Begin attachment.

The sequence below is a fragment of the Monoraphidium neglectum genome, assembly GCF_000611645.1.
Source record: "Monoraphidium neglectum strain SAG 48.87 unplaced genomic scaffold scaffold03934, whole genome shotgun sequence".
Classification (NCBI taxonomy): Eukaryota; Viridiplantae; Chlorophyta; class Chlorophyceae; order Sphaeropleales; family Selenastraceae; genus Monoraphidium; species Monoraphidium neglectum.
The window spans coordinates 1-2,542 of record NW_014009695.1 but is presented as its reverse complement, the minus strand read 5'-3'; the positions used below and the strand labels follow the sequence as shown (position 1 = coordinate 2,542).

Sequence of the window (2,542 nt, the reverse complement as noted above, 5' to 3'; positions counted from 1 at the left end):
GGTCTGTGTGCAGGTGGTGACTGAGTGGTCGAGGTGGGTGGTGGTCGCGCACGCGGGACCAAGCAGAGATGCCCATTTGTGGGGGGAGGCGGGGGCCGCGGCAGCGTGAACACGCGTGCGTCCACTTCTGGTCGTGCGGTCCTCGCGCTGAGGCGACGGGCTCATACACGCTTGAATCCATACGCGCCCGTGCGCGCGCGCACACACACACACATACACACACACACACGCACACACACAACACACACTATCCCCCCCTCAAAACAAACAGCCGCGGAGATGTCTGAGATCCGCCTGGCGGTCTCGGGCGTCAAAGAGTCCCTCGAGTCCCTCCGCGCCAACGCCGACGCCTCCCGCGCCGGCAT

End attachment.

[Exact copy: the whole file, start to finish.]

The sequence below is a fragment of the Monoraphidium neglectum genome, assembly GCF_000611645.1.
Source record: "Monoraphidium neglectum strain SAG 48.87 unplaced genomic scaffold scaffold03934, whole genome shotgun sequence".
Classification (NCBI taxonomy): Eukaryota; Viridiplantae; Chlorophyta; class Chlorophyceae; order Sphaeropleales; family Selenastraceae; genus Monoraphidium; species Monoraphidium neglectum.
The window spans coordinates 1-2,542 of record NW_014009695.1 but is presented as its reverse complement, the minus strand read 5'-3'; the positions used below and the strand labels follow the sequence as shown (position 1 = coordinate 2,542).

Sequence of the window (2,542 nt, the reverse complement as noted above, 5' to 3'; positions counted from 1 at the left end):
GGTCTGTGTGCAGGTGGTGACTGAGTGGTCGAGGTGGGTGGTGGTCGCGCACGCGGGACCAAGCAGAGATGCCCATTTGTGGGGGGAGGCGGGGGCCGCGGCAGCGTGAACACGCGTGCGTCCACTTCTGGTCGTGCGGTCCTCGCGCTGAGGCGACGGGCTCATACACGCTTGAATCCATACGCGCCCGTGCGCGCGCGCACACACACACACATACACACACACACACGCACACACACAACACACACTATCCCCCCCTCAAAACAAACAGCCGCGGAGATGTCTGAGATCCGCCTGGCGGTCTCGGGCGTCAAAGAGTCCCTCGAGTCCCTCCGCGCCAACGCCGACGCCTCCCGCGCCGGCAT